Absolute vs Constitutional Monarchy: Difference and Comparison

A Monarchy is a rule in which the Monarch is referred to as the head of a state or country.

There are two main types of monarchies, Absolute Monarchy and Constitutional Monarchy.

Key Takeaways

  1. In an absolute monarchy, the monarch holds unrestricted power and authority. In contrast, in a constitutional monarchy, the monarch’s power is limited and regulated by a constitution or a set of laws.
  2. Absolute monarchies were more common historically, but constitutional monarchies have become the dominant form of monarchy in contemporary times.
  3. Both forms of monarchy center around a hereditary ruler, but constitutional monarchies emphasize the importance of checks and balances to prevent abuse of power.

Absolute Monarchy vs Constitutional Monarchy

Absolute monarchy is a system of government where a single monarch has complete control over all aspects of governance, including legislation, judiciary, and executive functions. Constitutional monarchy is a system of government where the Monarch serves as a figurehead with limited powers.

Absolute Monarchy vs Constitutional Monarchy

In an Absolute Monarchy, the Monarch is the one person who has all powers. He may abided by the country’s constitution or be on his terms.


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Nobody has more power than he does and is the sole decision-maker. Usually, the emphasis is followed through the next generations, also called hereditary.

In a Constitutional Monarchy, the Monarch has only limited powers. All the people, including the Monarch and parliament, should abide by constitutional rules.

The Monarch, along with the parliament, takes the decisions. Usually, parliamentarians are elected by the people.

Neither the Monarch nor parliament alone can have full powers over the people.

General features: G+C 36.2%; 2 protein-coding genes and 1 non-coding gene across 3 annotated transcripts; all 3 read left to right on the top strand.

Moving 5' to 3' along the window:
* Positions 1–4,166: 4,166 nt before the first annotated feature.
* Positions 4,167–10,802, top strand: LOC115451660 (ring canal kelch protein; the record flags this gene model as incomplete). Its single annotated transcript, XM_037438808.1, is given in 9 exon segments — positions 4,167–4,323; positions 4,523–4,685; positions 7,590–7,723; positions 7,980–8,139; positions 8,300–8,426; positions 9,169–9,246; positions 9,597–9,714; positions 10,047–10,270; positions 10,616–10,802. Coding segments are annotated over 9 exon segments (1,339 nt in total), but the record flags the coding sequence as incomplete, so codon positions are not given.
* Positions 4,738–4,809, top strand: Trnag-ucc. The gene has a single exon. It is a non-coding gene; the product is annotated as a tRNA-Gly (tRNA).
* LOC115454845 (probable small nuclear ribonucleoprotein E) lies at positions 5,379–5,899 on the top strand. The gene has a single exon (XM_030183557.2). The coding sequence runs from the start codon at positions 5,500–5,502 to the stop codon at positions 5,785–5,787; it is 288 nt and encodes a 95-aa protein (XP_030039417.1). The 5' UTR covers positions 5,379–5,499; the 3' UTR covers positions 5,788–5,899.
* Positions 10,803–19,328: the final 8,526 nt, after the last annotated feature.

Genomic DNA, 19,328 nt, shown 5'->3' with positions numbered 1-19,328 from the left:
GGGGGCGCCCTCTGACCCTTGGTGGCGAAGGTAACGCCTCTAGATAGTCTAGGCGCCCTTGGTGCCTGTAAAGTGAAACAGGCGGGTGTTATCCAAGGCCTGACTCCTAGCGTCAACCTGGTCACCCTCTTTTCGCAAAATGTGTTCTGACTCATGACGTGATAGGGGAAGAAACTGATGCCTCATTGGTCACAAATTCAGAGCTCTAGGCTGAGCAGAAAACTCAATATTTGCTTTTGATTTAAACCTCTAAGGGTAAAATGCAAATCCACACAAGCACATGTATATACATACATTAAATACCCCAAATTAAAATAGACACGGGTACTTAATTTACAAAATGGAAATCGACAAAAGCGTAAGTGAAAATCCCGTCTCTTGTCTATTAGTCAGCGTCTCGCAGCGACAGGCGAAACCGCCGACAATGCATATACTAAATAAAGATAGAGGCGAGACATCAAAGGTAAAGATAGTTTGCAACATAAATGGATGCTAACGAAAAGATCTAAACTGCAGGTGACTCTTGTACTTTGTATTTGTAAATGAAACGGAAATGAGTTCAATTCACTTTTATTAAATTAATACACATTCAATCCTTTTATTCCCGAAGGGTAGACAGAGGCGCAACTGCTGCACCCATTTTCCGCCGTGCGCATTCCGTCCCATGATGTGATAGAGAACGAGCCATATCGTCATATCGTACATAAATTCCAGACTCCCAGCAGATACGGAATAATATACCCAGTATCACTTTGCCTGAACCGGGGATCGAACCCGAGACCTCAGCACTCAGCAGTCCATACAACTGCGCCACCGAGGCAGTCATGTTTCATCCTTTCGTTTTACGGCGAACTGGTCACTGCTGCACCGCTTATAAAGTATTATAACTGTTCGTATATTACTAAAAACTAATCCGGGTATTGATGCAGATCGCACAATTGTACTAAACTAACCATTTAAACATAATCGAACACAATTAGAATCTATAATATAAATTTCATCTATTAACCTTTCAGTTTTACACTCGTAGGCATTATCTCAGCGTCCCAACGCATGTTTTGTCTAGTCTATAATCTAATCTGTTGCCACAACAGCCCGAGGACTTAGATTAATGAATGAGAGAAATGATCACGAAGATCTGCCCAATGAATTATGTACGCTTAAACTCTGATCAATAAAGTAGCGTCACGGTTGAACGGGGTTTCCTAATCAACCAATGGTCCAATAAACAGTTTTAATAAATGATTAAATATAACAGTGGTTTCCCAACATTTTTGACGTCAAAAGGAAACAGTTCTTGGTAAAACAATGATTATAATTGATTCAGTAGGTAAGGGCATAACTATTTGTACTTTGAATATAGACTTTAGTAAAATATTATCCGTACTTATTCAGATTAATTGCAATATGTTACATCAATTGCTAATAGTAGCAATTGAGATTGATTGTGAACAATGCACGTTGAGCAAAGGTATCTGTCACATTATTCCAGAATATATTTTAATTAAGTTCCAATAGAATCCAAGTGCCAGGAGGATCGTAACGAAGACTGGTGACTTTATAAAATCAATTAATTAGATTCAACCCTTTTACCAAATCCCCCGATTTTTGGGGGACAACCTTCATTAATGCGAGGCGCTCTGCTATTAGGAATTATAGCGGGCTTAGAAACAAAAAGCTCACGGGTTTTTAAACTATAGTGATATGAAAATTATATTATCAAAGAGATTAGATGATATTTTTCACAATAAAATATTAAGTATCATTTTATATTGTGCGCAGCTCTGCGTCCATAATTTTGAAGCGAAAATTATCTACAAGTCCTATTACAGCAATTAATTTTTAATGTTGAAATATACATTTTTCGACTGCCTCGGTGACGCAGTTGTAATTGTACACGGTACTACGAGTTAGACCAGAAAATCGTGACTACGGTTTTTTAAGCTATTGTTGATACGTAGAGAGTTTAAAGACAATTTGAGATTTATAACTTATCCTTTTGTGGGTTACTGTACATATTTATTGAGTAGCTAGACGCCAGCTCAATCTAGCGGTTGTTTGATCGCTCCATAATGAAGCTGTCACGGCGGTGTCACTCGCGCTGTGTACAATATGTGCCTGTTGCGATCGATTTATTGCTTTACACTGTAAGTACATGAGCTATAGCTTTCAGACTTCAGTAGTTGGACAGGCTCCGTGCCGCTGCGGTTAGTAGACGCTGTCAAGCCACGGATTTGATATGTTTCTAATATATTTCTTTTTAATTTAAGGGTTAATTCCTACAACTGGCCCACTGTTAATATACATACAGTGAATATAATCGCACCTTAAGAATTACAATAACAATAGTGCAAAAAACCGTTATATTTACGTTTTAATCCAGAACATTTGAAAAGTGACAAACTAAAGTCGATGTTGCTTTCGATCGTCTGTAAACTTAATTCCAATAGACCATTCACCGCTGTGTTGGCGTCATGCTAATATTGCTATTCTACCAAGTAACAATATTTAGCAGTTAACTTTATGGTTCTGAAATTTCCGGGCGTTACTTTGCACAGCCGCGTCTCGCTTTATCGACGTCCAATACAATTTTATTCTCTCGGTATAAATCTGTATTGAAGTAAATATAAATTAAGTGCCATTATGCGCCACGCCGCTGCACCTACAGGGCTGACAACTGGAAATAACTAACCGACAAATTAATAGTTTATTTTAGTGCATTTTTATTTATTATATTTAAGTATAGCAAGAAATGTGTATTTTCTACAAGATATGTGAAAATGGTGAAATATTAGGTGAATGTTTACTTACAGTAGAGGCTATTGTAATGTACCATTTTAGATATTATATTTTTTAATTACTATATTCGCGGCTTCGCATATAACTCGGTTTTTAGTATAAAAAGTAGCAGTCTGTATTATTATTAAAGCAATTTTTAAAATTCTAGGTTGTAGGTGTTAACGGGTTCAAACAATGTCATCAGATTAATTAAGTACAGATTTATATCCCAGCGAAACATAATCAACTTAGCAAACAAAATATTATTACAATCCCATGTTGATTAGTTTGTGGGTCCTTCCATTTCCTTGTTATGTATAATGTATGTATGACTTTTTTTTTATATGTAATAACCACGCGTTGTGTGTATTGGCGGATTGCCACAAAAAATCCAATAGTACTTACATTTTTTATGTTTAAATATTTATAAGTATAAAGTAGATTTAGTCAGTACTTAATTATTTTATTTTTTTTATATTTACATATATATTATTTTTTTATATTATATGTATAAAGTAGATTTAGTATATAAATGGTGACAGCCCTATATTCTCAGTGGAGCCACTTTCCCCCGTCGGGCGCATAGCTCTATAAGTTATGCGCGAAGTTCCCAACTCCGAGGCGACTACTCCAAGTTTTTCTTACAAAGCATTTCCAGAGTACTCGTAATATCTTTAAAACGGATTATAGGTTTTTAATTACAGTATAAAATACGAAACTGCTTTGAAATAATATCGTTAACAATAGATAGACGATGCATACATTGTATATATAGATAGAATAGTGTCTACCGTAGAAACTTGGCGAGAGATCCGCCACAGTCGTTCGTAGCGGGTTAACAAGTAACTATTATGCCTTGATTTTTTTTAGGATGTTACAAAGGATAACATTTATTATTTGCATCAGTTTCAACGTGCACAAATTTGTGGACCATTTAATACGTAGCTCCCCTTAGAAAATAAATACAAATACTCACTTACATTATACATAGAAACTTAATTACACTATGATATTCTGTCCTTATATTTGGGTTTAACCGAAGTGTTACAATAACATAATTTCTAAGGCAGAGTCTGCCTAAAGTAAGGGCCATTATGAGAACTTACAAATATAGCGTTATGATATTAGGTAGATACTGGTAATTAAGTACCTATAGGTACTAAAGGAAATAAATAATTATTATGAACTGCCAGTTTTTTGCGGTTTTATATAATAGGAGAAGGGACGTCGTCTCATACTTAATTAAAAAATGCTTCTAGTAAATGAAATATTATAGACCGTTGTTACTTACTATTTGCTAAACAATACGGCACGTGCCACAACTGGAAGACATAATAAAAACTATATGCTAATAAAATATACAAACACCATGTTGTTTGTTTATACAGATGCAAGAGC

Comparison Table

Parameters of ComparisonAbsolute MonarchyConstitutional Monarchy
Crime RateUsually higher than absolute monarchy because the punishments were given according to laws in the constitution.The monarch will have the highest power ever
Also Known asAbsolutismDemocratic monarchy
Highest AuthorityMonarchMonarch and parliament
Decision MakerMonarchMonarch and parliament
Amount of PowerIt may follow or may notMonarch powers were limited by parliament and the constitution
Constitution FollowingThe authority passes down the generations, calling them the royal familyEveryone should abide by the constitution
How Authority is GivenThe people elected them.They were elected by the people.

What is Absolute Monarchy?

An Absolute Monarchy mainly refers to a ruling by the Monarch, either by the king or queen. They have all power over the rules.

This type of rule is also known as Absolutism. They may abide by constitutional rules or create their own rules.

They think of or refer to them as people sent by God and act like gods. No one can question or judge them, or the king will severely punish them.

The king has all the power to decide many things, like taxes, administration, foreign policy, public welfare, etc.

They make rules and can also destroy them.